2 out of 70 responses
1. Mueller may be Prefect of CDF, but he’s just one opinion. The Synod may be influenced by him, or it may not be influenced by him. I’m sure his views carry weight with some, but I suspect the modernists really don’t care what his personal opinions are. Regardless, if Francis wants something done, I doubt the Bishops will turn him down.
2. “The entire sacramental economy is a work of divine mercy and it cannot simply be swept aside by an appeal to the same.”
Wow. Does that ever get at the heart of it, or what? –Dr. Edward Peters, Canon Lawyer
II. ACTION ITEM! Is the “Vatican survey” being hijacked? Fr. Z says, “¡Vaya lío!”
Posted on25 November 2013byFr. John Zuhlsdorf
You know that there is a survey out there, at the Vatican’s behest, in anticipation of the upcoming Synod of Bishops which will discuss the family.
While surveying people ahead of time is not new, when I heard about this the first thing that flashed through my mind was “What could possibly go wrong?”
Do you remember that the catholic Left organized to distribute the survey and then collate the results? HERE Again, “What could possibly go wrong?”
This weekend I saw that the ultra-liberal, dissenting Association of Catholic Priests, in Ireland, has helpfully rewritten this survey… just to help out, don’t you know. HERE
Now I see this tweet:
If you go to that link – HERE – you find the list of organizing groups:
This project is sponsored by the following members of Catholic Organizations for Renewal (COR):
American Catholic Council
Call To Action
Federation of Christian Ministries/Roman Catholic Faith Community Council in the Church
New Ways Ministry
Roman Catholic Womenpriests
Southeastern Pennsylvania Women’s Ordination Conference
Voice of the Faithful
Women’s Ordination Conference
Catholic Church Reform
WATER: Women’s Alliance for Theology, Ethics, and Ritual
Sound okay to you?
Don’t get me wrong. The survey is probably fairly meaningless.
Still, maybe we need to chime in?
How ’bout some active participation?
4 out of 38 responses
1. The survey website says that they will forward the results to the hierarchy “after independent review.” Does that mean they’ll edit out any comments that don’t fit with their agenda(s) first?
2. I have been asking people on my blog to take the survey. If the traditional, orthodox Catholics do not take the time, we have only ourselves to blame for the results being taken over by the liberals, who are more organized
3. I have done the survey. It was very slanted and heavily pushed the “couples” of homosexual relations and never once mentioned the individuals. It also pushed the edges of “Catholic acceptance” as if to make the Church bend for those defiant.
4. Did the survey on the USCCB site. It’s easy to see how it can be hijacked. I did see an article somewhere (sorry I don’t recall where) that the majority of responses were from liberals. If this is the approach that is being taken, then it is crucial that faithful Catholics, who know the Faith, and live it, respond. –Fr. Bryan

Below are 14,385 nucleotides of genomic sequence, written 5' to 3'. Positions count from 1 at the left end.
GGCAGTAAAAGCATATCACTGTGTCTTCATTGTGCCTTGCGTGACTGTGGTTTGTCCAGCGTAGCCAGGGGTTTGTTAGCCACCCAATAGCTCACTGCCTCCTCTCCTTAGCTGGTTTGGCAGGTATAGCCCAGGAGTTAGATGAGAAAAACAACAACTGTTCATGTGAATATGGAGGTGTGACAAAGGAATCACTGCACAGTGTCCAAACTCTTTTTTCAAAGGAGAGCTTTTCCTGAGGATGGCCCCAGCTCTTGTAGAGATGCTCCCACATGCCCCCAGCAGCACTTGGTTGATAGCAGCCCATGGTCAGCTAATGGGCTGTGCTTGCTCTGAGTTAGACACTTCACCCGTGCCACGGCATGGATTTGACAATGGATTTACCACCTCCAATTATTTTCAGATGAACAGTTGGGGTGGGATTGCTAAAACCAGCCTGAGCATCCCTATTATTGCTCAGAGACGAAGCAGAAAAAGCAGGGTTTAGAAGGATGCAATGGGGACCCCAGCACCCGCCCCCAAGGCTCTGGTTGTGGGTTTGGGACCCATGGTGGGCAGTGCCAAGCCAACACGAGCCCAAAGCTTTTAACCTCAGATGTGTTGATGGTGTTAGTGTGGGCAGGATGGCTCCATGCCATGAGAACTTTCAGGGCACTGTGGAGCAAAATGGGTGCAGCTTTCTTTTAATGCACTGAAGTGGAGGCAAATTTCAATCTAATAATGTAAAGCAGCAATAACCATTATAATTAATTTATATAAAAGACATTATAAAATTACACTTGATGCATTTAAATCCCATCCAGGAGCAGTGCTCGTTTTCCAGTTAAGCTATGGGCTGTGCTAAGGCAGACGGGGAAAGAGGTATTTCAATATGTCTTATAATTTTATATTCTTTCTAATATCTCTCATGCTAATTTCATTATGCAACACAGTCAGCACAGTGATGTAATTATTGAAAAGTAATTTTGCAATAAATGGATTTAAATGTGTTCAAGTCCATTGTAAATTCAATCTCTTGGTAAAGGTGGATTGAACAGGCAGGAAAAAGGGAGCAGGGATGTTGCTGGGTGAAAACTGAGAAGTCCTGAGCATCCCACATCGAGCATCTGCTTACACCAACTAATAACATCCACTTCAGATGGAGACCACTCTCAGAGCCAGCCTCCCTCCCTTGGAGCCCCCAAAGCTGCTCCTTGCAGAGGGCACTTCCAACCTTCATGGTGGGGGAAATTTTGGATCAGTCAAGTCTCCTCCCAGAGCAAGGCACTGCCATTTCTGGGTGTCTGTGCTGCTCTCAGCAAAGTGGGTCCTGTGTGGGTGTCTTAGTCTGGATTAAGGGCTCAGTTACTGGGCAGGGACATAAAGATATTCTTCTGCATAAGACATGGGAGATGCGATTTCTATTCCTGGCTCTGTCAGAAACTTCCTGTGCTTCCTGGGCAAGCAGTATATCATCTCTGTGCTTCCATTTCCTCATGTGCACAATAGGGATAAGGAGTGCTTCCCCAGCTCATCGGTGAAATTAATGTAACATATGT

III. A “Francis Effect” in these USA?
Posted on26 November 2013byFr. John Zuhlsdorf
There is a lot of buzz about a “Francis Effect”. As I watch Twitter, for example, I see comments such as “I’m not Catholic anymore, but I really like this Pope!” or “I disagree with the Church on a lot of things, but Francis is great!”
There are reports that numbers of penitents making sacramental confessions are up. GOOD! I hope that is the case.
At the same time… is there a “Francis Effect” and, if so, will it last? Are people who are in some way impressed with Francis going to change some aspect of their lives?
Liberals will tend to latch on only to what the MSM reports about certain of Francis’ soundbites. This is going to be a huge problem in sorting out the meaning of the new Apostolic ExhortationEvangelii gaudium. Conservatives will also be driven, through herd-mentality, to react to those same soundbites. I predict that a greater polarization is ahead of us. “Francis Effect”? I hope not, but I am not sanguine. People on both sides don’t seem to be able to read and weigh anymore.
Anyway, I was sent a link to a post at thePew Research Center:
No clear ‘Pope Francis effect’ among U.S. Catholics
In the first eight months of his pontificate, Pope Francis has impressed, charmed and inspired many people around the world with his outreach to non-Christians, his statements of concern for the poor and disabled, and his personal humility. At the same time, other Catholics have expressed dismay over the pope’s statements about homosexuality and his remarks that the church is “obsessed” with some social issues.
Some news accounts contend that the pope’s popularity has created a “Pope Francis effect,” producing a “significant global rise in church attendance,” based on reports by Catholic clergy in Italy, Britain and and other countries of a recent rise in Mass attendance.
In the United States, home to the world’s fourth-largest Catholic population, the pope appears to be well-liked by Catholics and non-Catholics alike, rated favorably by 79% of Catholics and 58% of the general public.
[QUAERITUR…] But has the pope’s popularity produced a Catholic resurgence in the U.S., where 10% of adults are former Catholics? Not so far, at least in terms of the share of Americans who identify as such, or the share of those who report attending Mass weekly.